21 violations against journalists, writers, bloggers, says ANHRI

Marwa Al-A’sar
4 Min Read

CAIRO: Twenty-one different violations have been committed against journalists, writers and bloggers in Egypt in 2009, according to the Arabic Network for Human Rights Information (ANHRI).

In a press conference held Thursday, ANHRI announced the release of its 3rd annual report on Freedom of Expression in Egypt for 2009. The report was prepared by the Legal Aid Unit at ANHRI in cooperation with journalists and lawyers at press institutions.

“We have been working on the report since August 2009. It is based on cases we supervised ourselves,” Executive Director Gamal Eid told Daily News Egypt.

“Had we published everything we saw, the report would have been far bigger. These are just examples of the committed violations,” he added.

Based on the five-chapter report, the state of freedom of opinion and expression in Egypt is moving from bad to worse towards more restrictions, denouncements and trials.

The report monitored forms of harassment and violations against journalists, bloggers and writers as of 2009 such as sentences, detentions under the emergency law, travel bans, financial penalties, rejections of applications for Journalists’ Syndicate membership and some court rulings on issues of conscience.

A journalist, a writer or a blogger is subject to persecution, imprisonment or fines due to practicing his or her legitimate right to freedom of opinion and expression, the report noted.

Although the Egyptian constitution contains texts in line with international conventions confirming fundamental rights like freedom of opinion and expression and freedom of the press and media, the reality is quite different, the report said.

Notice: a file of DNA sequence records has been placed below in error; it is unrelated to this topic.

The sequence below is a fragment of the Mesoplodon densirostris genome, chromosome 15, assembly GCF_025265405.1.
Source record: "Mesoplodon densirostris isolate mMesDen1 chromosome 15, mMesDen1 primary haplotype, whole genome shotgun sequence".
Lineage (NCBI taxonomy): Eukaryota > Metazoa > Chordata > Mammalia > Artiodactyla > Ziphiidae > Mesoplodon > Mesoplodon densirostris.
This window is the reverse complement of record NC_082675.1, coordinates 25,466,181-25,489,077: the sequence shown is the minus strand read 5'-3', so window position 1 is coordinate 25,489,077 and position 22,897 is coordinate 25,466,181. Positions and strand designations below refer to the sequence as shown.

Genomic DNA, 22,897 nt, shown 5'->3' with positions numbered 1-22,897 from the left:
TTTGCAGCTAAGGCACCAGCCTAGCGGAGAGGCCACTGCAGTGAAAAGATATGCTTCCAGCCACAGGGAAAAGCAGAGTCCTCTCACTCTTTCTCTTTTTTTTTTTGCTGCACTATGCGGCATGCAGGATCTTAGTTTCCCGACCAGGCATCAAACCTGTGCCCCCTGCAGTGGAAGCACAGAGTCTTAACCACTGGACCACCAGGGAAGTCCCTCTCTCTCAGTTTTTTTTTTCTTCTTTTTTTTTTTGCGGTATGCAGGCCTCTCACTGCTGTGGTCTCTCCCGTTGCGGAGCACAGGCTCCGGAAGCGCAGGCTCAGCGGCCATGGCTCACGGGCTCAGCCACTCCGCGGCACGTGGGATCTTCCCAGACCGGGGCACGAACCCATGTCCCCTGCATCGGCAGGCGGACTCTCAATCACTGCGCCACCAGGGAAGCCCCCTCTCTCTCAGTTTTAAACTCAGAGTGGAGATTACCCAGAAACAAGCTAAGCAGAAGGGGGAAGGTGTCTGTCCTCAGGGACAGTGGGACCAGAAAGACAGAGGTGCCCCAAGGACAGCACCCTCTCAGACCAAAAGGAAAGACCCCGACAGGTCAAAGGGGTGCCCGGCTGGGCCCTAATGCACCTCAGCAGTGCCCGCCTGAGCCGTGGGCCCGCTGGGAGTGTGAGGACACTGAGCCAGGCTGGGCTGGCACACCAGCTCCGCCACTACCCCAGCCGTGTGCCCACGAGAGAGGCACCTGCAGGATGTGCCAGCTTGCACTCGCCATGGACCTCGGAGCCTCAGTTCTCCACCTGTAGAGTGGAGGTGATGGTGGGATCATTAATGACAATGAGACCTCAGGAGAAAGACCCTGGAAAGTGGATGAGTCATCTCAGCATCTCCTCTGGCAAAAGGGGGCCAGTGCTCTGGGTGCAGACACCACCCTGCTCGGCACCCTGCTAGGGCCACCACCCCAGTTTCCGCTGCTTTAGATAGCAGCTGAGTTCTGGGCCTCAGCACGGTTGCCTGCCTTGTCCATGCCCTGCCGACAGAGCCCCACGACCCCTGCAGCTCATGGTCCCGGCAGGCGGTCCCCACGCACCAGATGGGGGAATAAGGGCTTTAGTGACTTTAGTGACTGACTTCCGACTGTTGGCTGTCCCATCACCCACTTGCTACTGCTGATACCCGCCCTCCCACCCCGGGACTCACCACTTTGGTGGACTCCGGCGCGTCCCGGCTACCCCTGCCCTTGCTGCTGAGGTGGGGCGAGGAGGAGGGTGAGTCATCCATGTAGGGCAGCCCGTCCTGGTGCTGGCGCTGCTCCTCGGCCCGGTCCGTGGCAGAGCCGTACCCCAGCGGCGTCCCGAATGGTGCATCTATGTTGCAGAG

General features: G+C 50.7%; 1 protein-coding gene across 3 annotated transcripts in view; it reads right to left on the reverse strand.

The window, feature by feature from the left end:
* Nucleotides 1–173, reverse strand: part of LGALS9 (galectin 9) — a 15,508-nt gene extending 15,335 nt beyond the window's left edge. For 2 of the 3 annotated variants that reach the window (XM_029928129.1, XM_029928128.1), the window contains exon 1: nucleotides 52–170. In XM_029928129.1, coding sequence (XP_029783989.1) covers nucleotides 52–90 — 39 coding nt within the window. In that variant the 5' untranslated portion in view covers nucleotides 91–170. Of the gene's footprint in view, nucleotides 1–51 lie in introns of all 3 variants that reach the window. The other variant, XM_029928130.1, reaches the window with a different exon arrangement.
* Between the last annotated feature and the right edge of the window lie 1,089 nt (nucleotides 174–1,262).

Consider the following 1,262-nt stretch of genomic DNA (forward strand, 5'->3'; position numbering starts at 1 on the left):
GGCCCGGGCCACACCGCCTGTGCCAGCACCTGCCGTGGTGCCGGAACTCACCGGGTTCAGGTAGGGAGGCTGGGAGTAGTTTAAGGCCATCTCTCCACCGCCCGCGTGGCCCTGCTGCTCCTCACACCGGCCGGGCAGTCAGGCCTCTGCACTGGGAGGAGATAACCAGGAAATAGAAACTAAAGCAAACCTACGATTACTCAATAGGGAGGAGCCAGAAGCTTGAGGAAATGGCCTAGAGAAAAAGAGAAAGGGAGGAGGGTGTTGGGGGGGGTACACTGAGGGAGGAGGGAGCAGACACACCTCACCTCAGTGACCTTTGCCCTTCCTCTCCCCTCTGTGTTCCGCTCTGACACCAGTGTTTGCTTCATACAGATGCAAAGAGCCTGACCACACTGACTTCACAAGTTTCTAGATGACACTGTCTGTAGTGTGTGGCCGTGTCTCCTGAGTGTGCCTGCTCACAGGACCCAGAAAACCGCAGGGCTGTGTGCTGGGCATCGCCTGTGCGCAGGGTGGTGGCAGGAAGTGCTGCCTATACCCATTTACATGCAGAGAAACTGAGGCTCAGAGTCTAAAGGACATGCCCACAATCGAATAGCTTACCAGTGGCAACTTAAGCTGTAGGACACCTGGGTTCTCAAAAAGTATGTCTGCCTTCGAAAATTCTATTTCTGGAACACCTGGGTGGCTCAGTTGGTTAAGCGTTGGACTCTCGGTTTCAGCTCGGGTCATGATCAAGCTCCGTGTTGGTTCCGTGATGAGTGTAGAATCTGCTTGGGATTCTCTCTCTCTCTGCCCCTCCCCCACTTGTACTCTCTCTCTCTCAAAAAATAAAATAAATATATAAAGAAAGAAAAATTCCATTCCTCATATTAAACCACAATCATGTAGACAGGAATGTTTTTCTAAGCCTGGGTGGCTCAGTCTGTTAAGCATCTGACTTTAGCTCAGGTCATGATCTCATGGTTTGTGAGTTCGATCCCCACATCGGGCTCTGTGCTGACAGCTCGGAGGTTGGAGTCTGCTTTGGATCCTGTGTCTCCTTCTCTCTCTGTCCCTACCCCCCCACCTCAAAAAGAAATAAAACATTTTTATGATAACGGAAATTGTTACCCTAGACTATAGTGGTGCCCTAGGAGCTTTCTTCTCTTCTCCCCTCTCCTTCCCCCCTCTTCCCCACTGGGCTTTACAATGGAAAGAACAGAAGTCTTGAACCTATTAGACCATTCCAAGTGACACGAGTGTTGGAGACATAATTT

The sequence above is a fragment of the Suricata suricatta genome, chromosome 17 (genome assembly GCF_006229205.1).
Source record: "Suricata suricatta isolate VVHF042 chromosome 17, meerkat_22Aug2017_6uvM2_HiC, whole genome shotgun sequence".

Some laws, the report argued, especially the emergency law and the penal code, have become obstacles to these rights.

The report accused the Public Prosecution of reluctance to investigate reported violations against journalists.

“The Public Prosecution has become one of the entities not reacting seriously towards such violations,” Eid Said.

According to the report, last year ANHRI filed 15 communiqués to the Public Prosecutor pertaining to freedom of expression; only four of them were investigated so far.

Not only does a writer, a journalist or a blogger suffer from the authoritarianism of security services and unjust laws, but s/he has to deal with other forms of religious authority as well, the report said.

Over the years religious authorities (Al-Azhar Institution and the Church) have gained accumulated moral and legal influence strong enough to monitor all kinds of intellectual creativity, the report said.

It has become extremely difficult for any creator to excel in such an oppressive climate where there is mutual relationship between political and religious authorities that interchangeably play the role of the proctor over freedom of expression, the report added.

However, Eid is optimistic about the coming phase.

“Despite all means of suppression, journalists, bloggers and writers still work, practicing their rights and freedom with no red lines,” he concluded.

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